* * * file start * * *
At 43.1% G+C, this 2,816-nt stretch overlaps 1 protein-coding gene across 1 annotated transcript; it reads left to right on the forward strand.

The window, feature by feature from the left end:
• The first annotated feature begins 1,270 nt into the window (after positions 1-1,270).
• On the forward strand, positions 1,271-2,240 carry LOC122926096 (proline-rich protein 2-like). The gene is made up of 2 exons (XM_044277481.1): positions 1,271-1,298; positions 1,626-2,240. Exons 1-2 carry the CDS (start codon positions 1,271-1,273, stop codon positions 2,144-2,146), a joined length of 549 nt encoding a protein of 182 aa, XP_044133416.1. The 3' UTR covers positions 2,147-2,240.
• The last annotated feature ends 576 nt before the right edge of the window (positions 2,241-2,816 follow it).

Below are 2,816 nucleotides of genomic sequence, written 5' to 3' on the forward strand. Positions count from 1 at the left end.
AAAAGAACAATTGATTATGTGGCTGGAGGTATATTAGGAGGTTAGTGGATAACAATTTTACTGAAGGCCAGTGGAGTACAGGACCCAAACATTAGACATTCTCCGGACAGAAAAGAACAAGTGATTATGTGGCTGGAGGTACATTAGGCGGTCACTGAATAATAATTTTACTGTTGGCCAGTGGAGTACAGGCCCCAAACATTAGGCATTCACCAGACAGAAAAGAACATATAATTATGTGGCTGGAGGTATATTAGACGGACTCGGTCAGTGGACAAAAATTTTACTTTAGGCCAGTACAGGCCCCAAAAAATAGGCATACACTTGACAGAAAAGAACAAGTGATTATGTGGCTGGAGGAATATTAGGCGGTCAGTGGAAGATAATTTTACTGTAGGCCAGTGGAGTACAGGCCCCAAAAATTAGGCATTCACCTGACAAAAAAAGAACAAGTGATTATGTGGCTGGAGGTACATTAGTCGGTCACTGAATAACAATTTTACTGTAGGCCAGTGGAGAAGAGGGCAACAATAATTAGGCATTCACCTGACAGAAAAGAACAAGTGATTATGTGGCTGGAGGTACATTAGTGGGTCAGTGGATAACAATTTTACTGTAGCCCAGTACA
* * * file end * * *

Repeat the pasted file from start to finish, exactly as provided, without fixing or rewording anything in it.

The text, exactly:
At 43.1% G+C, this 2,816-nt stretch overlaps 1 protein-coding gene across 1 annotated transcript; it reads left to right on the forward strand.

The window, feature by feature from the left end:
• The first annotated feature begins 1,270 nt into the window (after positions 1-1,270).
• On the forward strand, positions 1,271-2,240 carry LOC122926096 (proline-rich protein 2-like). The gene is made up of 2 exons (XM_044277481.1): positions 1,271-1,298; positions 1,626-2,240. Exons 1-2 carry the CDS (start codon positions 1,271-1,273, stop codon positions 2,144-2,146), a joined length of 549 nt encoding a protein of 182 aa, XP_044133416.1. The 3' UTR covers positions 2,147-2,240.
• The last annotated feature ends 576 nt before the right edge of the window (positions 2,241-2,816 follow it).

Below are 2,816 nucleotides of genomic sequence, written 5' to 3' on the forward strand. Positions count from 1 at the left end.
AAAAGAACAATTGATTATGTGGCTGGAGGTATATTAGGAGGTTAGTGGATAACAATTTTACTGAAGGCCAGTGGAGTACAGGACCCAAACATTAGACATTCTCCGGACAGAAAAGAACAAGTGATTATGTGGCTGGAGGTACATTAGGCGGTCACTGAATAATAATTTTACTGTTGGCCAGTGGAGTACAGGCCCCAAACATTAGGCATTCACCAGACAGAAAAGAACATATAATTATGTGGCTGGAGGTATATTAGACGGACTCGGTCAGTGGACAAAAATTTTACTTTAGGCCAGTACAGGCCCCAAAAAATAGGCATACACTTGACAGAAAAGAACAAGTGATTATGTGGCTGGAGGAATATTAGGCGGTCAGTGGAAGATAATTTTACTGTAGGCCAGTGGAGTACAGGCCCCAAAAATTAGGCATTCACCTGACAAAAAAAGAACAAGTGATTATGTGGCTGGAGGTACATTAGTCGGTCACTGAATAACAATTTTACTGTAGGCCAGTGGAGAAGAGGGCAACAATAATTAGGCATTCACCTGACAGAAAAGAACAAGTGATTATGTGGCTGGAGGTACATTAGTGGGTCAGTGGATAACAATTTTACTGTAGCCCAGTACA